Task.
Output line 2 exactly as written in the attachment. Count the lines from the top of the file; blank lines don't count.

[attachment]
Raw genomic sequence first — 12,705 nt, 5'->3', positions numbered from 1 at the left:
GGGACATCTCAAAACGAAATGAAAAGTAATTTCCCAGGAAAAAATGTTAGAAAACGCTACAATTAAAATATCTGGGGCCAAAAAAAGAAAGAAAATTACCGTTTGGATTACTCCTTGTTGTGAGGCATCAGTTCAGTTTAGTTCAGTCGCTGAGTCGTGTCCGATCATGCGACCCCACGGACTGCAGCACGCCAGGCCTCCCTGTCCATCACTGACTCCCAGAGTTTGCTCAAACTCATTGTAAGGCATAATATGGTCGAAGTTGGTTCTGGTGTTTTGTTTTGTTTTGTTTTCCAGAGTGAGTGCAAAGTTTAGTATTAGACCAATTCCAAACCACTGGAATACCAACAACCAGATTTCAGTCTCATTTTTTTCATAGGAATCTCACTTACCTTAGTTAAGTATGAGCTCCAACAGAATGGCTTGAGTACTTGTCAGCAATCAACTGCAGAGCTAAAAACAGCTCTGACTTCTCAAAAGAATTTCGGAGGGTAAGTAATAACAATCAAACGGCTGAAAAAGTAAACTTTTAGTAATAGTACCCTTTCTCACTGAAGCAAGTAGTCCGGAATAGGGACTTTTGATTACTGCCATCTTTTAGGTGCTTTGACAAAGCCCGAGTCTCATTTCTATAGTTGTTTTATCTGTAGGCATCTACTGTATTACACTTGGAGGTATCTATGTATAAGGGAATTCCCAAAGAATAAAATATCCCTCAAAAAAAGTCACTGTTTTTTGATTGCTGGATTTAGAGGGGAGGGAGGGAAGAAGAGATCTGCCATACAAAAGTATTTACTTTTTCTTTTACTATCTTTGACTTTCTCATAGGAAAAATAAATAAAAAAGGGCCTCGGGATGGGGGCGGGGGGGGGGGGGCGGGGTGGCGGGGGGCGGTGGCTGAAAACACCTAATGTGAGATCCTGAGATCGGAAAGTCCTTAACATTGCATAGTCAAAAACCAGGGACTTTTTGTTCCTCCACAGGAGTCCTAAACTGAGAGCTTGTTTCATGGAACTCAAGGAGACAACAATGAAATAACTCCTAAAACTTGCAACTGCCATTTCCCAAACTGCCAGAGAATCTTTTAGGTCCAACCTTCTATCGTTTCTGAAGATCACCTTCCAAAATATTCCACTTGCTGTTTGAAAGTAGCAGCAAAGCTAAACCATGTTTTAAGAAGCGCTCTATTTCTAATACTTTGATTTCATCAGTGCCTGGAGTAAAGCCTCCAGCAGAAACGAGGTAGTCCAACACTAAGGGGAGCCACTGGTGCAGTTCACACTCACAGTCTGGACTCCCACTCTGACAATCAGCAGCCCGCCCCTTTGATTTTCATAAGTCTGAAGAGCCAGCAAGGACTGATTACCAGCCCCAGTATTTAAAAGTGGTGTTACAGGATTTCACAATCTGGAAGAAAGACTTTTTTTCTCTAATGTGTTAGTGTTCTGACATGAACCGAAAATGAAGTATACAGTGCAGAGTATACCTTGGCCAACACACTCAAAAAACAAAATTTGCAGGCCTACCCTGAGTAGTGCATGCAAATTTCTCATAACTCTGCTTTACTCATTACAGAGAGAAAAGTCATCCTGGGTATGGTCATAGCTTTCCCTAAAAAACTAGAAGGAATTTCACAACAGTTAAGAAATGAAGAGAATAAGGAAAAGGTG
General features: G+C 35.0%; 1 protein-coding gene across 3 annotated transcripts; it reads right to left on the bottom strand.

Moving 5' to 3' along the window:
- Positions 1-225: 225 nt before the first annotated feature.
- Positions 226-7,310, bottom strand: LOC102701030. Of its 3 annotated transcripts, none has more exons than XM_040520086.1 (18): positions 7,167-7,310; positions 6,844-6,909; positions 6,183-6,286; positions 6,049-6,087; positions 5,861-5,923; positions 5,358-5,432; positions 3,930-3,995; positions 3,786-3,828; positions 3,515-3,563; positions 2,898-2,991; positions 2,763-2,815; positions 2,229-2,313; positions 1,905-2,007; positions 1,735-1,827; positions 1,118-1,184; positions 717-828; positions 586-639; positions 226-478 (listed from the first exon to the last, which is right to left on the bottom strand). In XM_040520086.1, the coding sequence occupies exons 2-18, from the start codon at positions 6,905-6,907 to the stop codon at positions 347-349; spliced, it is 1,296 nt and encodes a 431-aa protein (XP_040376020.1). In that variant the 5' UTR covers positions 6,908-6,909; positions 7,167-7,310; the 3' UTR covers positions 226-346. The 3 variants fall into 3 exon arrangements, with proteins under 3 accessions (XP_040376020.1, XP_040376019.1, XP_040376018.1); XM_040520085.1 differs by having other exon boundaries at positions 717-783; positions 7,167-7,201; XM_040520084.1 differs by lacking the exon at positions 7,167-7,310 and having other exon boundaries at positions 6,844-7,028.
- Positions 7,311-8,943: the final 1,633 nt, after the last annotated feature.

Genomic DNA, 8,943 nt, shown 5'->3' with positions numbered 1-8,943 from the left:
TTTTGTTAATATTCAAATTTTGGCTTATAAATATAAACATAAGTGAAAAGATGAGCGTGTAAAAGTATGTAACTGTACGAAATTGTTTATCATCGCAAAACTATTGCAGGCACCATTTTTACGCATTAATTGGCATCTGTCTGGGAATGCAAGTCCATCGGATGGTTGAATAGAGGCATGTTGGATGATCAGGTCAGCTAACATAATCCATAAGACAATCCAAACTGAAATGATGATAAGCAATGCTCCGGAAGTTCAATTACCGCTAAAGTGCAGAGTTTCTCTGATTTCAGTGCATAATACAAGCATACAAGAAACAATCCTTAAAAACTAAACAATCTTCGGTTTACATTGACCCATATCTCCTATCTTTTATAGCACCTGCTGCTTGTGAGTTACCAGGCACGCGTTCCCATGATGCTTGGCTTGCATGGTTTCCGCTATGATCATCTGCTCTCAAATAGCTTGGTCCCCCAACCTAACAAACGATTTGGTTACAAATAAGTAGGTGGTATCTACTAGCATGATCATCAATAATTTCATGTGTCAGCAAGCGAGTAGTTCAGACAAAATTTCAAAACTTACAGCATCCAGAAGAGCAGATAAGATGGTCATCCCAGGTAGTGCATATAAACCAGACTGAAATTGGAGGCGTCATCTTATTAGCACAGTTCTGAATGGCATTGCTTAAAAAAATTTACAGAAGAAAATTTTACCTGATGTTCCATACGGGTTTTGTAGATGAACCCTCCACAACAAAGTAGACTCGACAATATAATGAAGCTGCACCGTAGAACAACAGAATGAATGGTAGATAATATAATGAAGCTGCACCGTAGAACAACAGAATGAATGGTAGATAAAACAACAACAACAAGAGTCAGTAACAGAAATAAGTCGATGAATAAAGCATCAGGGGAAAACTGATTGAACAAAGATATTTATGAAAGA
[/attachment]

GGGACATCTCAAAACGAAATGAAAAGTAATTTCCCAGGAAAAAATGTTAGAAAACGCTACAATTAAAATATCTGGGGCCAAAAAAAGAAAGAAAATTACCGTTTGGATTACTCCTTGTTGTGAGGCATCAGTTCAGTTTAGTTCAGTCGCTGAGTCGTGTCCGATCATGCGACCCCACGGACTGCAGCACGCCAGGCCTCCCTGTCCATCACTGACTCCCAGAGTTTGCTCAAACTCATTGTAAGGCATAATATGGTCGAAGTTGGTTCTGGTGTTTTGTTTTGTTTTGTTTTCCAGAGTGAGTGCAAAGTTTAGTATTAGACCAATTCCAAACCACTGGAATACCAACAACCAGATTTCAGTCTCATTTTTTTCATAGGAATCTCACTTACCTTAGTTAAGTATGAGCTCCAACAGAATGGCTTGAGTACTTGTCAGCAATCAACTGCAGAGCTAAAAACAGCTCTGACTTCTCAAAAGAATTTCGGAGGGTAAGTAATAACAATCAAACGGCTGAAAAAGTAAACTTTTAGTAATAGTACCCTTTCTCACTGAAGCAAGTAGTCCGGAATAGGGACTTTTGATTACTGCCATCTTTTAGGTGCTTTGACAAAGCCCGAGTCTCATTTCTATAGTTGTTTTATCTGTAGGCATCTACTGTATTACACTTGGAGGTATCTATGTATAAGGGAATTCCCAAAGAATAAAATATCCCTCAAAAAAAGTCACTGTTTTTTGATTGCTGGATTTAGAGGGGAGGGAGGGAAGAAGAGATCTGCCATACAAAAGTATTTACTTTTTCTTTTACTATCTTTGACTTTCTCATAGGAAAAATAAATAAAAAAGGGCCTCGGGATGGGGGCGGGGGGGGGGGGGCGGGGTGGCGGGGGGCGGTGGCTGAAAACACCTAATGTGAGATCCTGAGATCGGAAAGTCCTTAACATTGCATAGTCAAAAACCAGGGACTTTTTGTTCCTCCACAGGAGTCCTAAACTGAGAGCTTGTTTCATGGAACTCAAGGAGACAACAATGAAATAACTCCTAAAACTTGCAACTGCCATTTCCCAAACTGCCAGAGAATCTTTTAGGTCCAACCTTCTATCGTTTCTGAAGATCACCTTCCAAAATATTCCACTTGCTGTTTGAAAGTAGCAGCAAAGCTAAACCATGTTTTAAGAAGCGCTCTATTTCTAATACTTTGATTTCATCAGTGCCTGGAGTAAAGCCTCCAGCAGAAACGAGGTAGTCCAACACTAAGGGGAGCCACTGGTGCAGTTCACACTCACAGTCTGGACTCCCACTCTGACAATCAGCAGCCCGCCCCTTTGATTTTCATAAGTCTGAAGAGCCAGCAAGGACTGATTACCAGCCCCAGTATTTAAAAGTGGTGTTACAGGATTTCACAATCTGGAAGAAAGACTTTTTTTCTCTAATGTGTTAGTGTTCTGACATGAACCGAAAATGAAGTATACAGTGCAGAGTATACCTTGGCCAACACACTCAAAAAACAAAATTTGCAGGCCTACCCTGAGTAGTGCATGCAAATTTCTCATAACTCTGCTTTACTCATTACAGAGAGAAAAGTCATCCTGGGTATGGTCATAGCTTTCCCTAAAAAACTAGAAGGAATTTCACAACAGTTAAGAAATGAAGAGAATAAGGAAAAGGTG